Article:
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troublemag | May 9, 2021

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Interview: Blek le Rat

Interview: Blek le Rat


Blek le Rat was one of the first graffiti artists in Paris, and is widely credited with being the first to evolve stencilling from basic lettering into pictorial art. He began in 1981 by painting rats on the walls of Paris, describing them as ‘the only free animal in the city’. Although initially influenced by the early graffiti art of New York City, he later developed a unique style that he felt better suited the architecture of the Parisian streets. Often referred to as ‘the father of stencil graffiti’, Blek is influential not only for his innovative use of the medium, but also for his socially conscious choice of subject matter.



What was behind your original inspiration to create art on the streets?

The first time I saw graffiti was in 1971 in New York. I was profoundly intrigued and knew immediately that I wanted to be involved, but I also knew that I didn’t want to do it in the same way as the American artists.

How did you come to use stencils?

I had seen a striking stencil portrait of Mussolini in Italy when travelling with my parents as a child, and when looking for my personal means of expression I remembered this old technique. I found that the stencil better suited the architecture of Paris than the big graffiti pieces I had seen in America.

You are famous for your rats – the ultimate survivor in the metropolis. Why did you choose it as your motif?

In 1980 I lived near the Montmartre cemetery in Paris, which might be the reason that there were so many well-fed rats! I found this very anachronic compared with the image people have of Paris. Later on I learned that the whole city was full of rats – that there were even more rats than inhabitants.

Amusingly the word rat is also an anagram of art, which established an even stronger link between myself and the rats. The society of rats works in a way that would make them survivors of an apocalypse, and I have survived 35 years in the art world, just like a rat.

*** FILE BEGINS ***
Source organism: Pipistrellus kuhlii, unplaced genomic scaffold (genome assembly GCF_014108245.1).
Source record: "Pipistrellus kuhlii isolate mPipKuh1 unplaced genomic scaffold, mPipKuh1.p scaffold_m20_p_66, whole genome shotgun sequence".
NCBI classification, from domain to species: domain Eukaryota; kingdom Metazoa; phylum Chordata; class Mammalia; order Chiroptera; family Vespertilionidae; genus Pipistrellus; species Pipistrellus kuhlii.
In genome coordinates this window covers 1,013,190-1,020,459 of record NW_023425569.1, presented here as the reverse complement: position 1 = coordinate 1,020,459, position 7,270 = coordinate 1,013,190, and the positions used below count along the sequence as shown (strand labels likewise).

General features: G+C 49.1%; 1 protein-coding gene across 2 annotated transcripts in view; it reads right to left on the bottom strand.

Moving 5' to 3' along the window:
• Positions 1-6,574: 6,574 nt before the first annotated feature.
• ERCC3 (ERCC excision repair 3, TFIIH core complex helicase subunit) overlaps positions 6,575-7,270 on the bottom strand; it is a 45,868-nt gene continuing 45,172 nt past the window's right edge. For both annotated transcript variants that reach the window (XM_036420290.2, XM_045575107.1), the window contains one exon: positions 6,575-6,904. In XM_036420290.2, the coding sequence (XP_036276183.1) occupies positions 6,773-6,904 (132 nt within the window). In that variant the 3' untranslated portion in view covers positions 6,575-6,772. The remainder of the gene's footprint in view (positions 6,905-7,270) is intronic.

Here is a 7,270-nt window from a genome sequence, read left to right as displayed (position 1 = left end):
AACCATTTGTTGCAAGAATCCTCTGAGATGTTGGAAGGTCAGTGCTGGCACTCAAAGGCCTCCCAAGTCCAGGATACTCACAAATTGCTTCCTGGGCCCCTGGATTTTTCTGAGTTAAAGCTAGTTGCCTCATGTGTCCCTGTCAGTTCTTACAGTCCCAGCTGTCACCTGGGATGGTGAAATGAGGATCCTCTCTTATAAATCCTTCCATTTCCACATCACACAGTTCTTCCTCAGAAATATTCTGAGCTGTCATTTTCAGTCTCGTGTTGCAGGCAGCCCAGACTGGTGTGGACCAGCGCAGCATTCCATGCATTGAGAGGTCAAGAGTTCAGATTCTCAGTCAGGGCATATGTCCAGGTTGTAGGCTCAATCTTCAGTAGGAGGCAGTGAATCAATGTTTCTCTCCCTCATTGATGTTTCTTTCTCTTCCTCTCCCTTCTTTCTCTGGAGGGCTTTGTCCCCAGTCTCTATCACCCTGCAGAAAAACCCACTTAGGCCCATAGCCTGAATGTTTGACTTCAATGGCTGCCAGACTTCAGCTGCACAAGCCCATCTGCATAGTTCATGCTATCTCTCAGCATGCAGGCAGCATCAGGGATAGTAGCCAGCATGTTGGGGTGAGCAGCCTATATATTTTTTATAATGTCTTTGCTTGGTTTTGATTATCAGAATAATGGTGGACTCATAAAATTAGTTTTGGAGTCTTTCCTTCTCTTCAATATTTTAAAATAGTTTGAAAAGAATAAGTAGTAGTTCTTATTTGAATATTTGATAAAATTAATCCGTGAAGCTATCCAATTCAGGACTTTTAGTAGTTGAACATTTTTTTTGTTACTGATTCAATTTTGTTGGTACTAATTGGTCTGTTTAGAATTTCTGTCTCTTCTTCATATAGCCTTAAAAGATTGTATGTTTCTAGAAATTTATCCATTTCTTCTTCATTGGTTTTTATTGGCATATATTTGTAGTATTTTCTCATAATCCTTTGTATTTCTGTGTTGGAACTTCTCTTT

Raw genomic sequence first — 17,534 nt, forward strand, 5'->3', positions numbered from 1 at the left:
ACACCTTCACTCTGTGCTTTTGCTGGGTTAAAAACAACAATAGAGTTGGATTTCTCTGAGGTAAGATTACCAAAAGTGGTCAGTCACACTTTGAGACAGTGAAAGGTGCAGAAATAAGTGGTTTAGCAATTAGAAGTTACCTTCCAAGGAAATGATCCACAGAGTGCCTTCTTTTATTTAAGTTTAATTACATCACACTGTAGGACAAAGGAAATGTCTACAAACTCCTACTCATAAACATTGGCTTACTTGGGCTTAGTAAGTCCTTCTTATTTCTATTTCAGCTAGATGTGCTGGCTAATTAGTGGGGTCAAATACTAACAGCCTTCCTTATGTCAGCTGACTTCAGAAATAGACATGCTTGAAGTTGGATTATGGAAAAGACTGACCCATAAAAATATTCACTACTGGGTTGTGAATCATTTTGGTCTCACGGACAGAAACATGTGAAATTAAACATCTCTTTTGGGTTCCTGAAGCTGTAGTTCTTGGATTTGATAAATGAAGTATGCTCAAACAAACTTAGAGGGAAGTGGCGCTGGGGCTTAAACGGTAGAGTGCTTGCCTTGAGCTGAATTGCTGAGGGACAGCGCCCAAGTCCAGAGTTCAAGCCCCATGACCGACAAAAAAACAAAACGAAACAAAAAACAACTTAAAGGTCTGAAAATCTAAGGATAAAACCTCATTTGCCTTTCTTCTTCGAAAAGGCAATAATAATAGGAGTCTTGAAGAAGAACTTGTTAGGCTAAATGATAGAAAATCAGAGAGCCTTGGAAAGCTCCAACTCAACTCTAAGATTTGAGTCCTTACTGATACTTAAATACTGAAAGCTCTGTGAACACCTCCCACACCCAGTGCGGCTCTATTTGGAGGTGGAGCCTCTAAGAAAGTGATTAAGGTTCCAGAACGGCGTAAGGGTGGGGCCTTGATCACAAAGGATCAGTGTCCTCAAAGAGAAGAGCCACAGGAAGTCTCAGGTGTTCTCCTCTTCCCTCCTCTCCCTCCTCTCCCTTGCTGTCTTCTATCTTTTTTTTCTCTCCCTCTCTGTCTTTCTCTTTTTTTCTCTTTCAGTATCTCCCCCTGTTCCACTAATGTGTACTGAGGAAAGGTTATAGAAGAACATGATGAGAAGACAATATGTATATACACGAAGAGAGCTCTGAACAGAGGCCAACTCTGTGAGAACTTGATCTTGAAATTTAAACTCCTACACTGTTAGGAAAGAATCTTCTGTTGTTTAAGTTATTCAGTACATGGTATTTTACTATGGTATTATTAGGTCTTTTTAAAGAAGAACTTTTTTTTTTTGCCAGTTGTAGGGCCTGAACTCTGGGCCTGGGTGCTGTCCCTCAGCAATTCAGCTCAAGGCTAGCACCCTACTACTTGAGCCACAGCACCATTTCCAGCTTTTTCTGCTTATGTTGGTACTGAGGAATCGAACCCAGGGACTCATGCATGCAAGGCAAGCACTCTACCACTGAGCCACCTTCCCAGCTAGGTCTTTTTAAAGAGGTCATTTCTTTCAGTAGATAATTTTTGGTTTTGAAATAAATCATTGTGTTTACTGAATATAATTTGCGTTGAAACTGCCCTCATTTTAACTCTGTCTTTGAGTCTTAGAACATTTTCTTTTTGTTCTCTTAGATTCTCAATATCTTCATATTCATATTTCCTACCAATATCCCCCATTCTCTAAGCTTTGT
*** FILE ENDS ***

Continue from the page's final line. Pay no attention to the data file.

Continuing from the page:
How important is the placement and context of street art? What makes an interesting location for your work?

When I paint in the streets I intend to give a present to the people of the city. For these reasons I try to impregnate myself with the different parfums (scents) of the city in which I am working, in order to paint something that corresponds to the identity of the city and that its people can therefore identify with.



What’s your opinion on the current global street art scene, and particularly the proliferation of street art festivals around the world?

Simply that it’s proof of the fact that street art is the biggest artistic movement of all time.

Street art has a strong history of socio-political messaging, yet the trend seems to be increasingly driven by aesthetics. Is there a risk of over-sanitisation?

Of course, but that was foreseeable. When an artform becomes very popular it is always likely to lose some of its originality and become sanitised. We have seen the same phenomenon with music. But one can still like street art for its aesthetics just as one can like French pop music for its légèrté (lightness).

What is your favourite place you’ve painted in your career and why?

Travelling the USA in 2007. We were on a road trip through California and pasted posters of the Space Cowboy and a family of pioneers. That was one of those moments when the images, the environment and the history became one thing.



Artist’s Site:
All images reproduced with permission from Street Art, © 2017 Lonely Planet –
Reproduced with permission from Street Art, © 2017 Lonely Planet
Published April 2017 / 224pp, full colour, H200mm x W200mm, hardcover RRP: AUD $29.99 / NZD $35